Subjects will receive medical grade oxygen (in combination with eszopiclone) during their treatment arm studies

  Hide Detailed Description

Detailed Description:

Obstructive sleep apnea (OSA) is characterized by repetitive collapse or 'obstruction' of the pharyngeal airway during sleep. These obstructions result in repetitive hypopneas/apneas and intermittent hypoxia/hypercapnia, as well as surges in sympathetic activity. Such processes disturb normal sleep and impair neurocognitive function, often resulting in excessive daytime sleepiness and decreased quality of life. Furthermore, OSA is associated with cardiovascular morbidity and mortality, making OSA a major health concern.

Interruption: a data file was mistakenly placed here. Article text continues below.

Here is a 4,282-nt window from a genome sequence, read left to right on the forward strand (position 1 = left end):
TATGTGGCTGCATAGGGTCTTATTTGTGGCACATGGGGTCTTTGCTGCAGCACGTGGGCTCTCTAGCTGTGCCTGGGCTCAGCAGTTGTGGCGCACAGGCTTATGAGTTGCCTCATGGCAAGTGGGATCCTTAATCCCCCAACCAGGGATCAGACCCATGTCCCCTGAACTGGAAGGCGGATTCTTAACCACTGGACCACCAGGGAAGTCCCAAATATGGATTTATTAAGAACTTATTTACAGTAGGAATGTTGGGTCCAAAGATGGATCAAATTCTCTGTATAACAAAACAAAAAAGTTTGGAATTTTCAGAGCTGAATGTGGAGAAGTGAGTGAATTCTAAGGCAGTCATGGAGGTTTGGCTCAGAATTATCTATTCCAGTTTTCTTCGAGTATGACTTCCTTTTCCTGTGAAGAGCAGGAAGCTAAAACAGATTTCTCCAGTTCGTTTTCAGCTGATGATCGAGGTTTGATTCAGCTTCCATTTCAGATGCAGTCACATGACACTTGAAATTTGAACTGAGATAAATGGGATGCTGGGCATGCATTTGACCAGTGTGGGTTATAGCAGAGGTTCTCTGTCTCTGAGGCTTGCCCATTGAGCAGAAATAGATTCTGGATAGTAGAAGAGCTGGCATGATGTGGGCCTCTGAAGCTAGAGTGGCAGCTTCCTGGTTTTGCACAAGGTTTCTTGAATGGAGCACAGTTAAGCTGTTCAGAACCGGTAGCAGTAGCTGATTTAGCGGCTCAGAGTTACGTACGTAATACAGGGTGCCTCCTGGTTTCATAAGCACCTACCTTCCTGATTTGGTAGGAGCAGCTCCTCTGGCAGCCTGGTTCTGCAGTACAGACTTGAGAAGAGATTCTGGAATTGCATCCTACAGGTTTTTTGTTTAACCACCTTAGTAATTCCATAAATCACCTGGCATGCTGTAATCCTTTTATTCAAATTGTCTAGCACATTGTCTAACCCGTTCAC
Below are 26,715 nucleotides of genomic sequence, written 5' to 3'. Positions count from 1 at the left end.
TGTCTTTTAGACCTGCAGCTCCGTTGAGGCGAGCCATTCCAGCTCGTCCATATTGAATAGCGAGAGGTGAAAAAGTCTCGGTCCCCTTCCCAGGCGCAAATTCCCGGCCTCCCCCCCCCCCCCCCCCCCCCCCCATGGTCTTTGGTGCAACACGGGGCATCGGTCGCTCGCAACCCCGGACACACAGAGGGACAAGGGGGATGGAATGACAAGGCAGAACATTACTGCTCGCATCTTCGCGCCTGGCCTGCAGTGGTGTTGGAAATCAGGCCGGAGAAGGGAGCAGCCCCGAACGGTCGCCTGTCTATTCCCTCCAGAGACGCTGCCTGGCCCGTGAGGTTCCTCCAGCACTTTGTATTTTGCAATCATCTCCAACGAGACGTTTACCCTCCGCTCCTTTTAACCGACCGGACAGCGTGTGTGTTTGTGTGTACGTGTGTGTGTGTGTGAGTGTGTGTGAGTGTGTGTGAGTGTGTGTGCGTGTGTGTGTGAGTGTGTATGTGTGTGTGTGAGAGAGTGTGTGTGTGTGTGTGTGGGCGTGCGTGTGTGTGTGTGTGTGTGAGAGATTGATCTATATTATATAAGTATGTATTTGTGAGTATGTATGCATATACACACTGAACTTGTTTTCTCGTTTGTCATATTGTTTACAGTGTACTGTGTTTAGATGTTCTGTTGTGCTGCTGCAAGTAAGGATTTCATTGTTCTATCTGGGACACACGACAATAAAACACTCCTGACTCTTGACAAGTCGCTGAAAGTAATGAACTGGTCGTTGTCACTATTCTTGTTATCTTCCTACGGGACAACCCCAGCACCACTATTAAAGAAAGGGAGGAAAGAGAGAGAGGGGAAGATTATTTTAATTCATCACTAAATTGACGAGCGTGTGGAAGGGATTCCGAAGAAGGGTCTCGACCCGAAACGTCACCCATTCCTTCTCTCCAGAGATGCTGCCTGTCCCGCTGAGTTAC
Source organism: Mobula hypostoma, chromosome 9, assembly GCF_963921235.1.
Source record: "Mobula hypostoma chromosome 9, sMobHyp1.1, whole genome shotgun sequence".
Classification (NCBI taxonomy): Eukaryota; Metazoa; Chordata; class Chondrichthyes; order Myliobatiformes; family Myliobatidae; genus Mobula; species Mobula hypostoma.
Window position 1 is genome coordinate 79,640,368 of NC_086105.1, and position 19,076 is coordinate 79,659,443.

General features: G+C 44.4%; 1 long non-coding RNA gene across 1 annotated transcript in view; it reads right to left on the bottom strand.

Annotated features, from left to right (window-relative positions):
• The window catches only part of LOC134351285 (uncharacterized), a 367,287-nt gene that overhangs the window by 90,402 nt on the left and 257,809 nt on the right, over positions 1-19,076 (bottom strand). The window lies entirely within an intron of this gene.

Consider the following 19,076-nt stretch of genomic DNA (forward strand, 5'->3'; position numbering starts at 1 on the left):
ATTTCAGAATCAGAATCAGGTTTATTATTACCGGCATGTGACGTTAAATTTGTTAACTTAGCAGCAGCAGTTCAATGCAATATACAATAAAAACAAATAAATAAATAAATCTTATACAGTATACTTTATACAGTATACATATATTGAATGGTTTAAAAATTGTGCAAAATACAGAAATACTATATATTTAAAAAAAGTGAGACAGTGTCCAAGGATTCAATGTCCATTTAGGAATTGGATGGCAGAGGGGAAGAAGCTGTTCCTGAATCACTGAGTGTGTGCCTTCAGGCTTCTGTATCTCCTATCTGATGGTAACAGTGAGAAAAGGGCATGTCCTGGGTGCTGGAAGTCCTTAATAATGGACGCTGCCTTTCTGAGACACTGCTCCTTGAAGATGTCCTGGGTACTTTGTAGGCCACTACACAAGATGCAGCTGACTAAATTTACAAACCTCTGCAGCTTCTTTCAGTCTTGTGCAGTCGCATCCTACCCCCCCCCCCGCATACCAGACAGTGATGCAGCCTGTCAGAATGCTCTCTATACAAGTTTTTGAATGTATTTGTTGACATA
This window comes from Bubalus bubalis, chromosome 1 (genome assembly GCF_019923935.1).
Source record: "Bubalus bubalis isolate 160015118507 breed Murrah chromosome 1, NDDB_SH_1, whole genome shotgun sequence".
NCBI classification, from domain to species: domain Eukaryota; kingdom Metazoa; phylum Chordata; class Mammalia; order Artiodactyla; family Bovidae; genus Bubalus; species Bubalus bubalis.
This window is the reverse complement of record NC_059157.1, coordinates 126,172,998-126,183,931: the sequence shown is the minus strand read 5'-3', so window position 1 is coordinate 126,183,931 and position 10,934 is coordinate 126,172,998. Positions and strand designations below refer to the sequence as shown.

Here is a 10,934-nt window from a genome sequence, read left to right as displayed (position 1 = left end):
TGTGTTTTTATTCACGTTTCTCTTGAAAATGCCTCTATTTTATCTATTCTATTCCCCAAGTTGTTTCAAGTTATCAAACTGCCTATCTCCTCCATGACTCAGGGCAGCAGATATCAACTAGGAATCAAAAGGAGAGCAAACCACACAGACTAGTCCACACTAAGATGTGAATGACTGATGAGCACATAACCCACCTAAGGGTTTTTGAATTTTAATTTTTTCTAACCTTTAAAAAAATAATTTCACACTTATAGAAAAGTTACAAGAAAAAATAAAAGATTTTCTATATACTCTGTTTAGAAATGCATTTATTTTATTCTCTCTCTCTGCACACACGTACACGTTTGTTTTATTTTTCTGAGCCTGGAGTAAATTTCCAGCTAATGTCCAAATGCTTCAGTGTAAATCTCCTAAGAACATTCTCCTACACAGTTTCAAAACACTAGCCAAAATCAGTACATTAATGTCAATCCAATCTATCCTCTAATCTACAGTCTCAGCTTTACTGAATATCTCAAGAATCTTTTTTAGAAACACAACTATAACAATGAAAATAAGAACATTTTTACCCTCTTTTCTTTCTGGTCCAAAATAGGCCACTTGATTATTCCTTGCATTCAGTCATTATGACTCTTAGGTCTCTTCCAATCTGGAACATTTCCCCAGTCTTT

Current evidence suggests that OSA pathogenesis involves the interactions of at least four physiological traits comprising 1) the pharyngeal anatomy and its propensity towards collapse 2) the ability of the upper airway dilator muscles to activate and reopen the airway during sleep (i.e. neuromuscular compensation), 3) the arousal threshold from sleep (i.e. the propensity for hypopneas/apneas to lead to arousal and fragmented sleep) and 4) the stability of the ventilatory feedback loop (i.e. loop gain). Continuous positive airway pressure (CPAP) is the most common treatment for OSA but it is often poorly tolerated; only ~50% of patients diagnosed with OSA continue therapy beyond 3 months. Given this limitation, alternative approaches have been tested and have generally focused on the use of oral appliances, surgery, and more recently pharmacological agents.